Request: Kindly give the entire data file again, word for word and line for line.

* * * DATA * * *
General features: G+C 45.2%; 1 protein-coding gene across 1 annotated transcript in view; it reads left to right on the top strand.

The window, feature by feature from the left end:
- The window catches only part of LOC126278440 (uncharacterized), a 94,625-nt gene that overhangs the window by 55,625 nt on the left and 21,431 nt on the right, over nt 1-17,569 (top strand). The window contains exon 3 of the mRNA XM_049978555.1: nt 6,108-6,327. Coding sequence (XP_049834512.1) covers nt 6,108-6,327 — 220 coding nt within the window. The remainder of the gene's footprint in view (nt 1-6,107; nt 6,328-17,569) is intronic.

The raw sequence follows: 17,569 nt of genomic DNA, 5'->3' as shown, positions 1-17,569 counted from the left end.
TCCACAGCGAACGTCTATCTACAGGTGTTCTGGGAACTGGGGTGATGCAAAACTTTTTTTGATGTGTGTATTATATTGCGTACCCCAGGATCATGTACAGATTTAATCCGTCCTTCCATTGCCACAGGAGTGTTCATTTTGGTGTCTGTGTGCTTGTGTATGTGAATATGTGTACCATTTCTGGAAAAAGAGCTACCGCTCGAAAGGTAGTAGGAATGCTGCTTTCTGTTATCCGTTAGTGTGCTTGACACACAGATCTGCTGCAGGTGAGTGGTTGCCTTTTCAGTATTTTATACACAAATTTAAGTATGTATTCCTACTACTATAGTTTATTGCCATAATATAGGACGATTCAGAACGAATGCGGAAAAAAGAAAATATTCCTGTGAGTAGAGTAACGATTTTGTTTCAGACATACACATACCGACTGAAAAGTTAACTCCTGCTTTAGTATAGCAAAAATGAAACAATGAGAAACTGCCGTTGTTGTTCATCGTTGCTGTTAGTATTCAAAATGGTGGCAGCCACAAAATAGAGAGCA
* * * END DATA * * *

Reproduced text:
General features: G+C 45.2%; 1 protein-coding gene across 1 annotated transcript in view; it reads left to right on the top strand.

The window, feature by feature from the left end:
- The window catches only part of LOC126278440 (uncharacterized), a 94,625-nt gene that overhangs the window by 55,625 nt on the left and 21,431 nt on the right, over nt 1-17,569 (top strand). The window contains exon 3 of the mRNA XM_049978555.1: nt 6,108-6,327. Coding sequence (XP_049834512.1) covers nt 6,108-6,327 — 220 coding nt within the window. The remainder of the gene's footprint in view (nt 1-6,107; nt 6,328-17,569) is intronic.

The raw sequence follows: 17,569 nt of genomic DNA, 5'->3' as shown, positions 1-17,569 counted from the left end.
TCCACAGCGAACGTCTATCTACAGGTGTTCTGGGAACTGGGGTGATGCAAAACTTTTTTTGATGTGTGTATTATATTGCGTACCCCAGGATCATGTACAGATTTAATCCGTCCTTCCATTGCCACAGGAGTGTTCATTTTGGTGTCTGTGTGCTTGTGTATGTGAATATGTGTACCATTTCTGGAAAAAGAGCTACCGCTCGAAAGGTAGTAGGAATGCTGCTTTCTGTTATCCGTTAGTGTGCTTGACACACAGATCTGCTGCAGGTGAGTGGTTGCCTTTTCAGTATTTTATACACAAATTTAAGTATGTATTCCTACTACTATAGTTTATTGCCATAATATAGGACGATTCAGAACGAATGCGGAAAAAAGAAAATATTCCTGTGAGTAGAGTAACGATTTTGTTTCAGACATACACATACCGACTGAAAAGTTAACTCCTGCTTTAGTATAGCAAAAATGAAACAATGAGAAACTGCCGTTGTTGTTCATCGTTGCTGTTAGTATTCAAAATGGTGGCAGCCACAAAATAGAGAGCA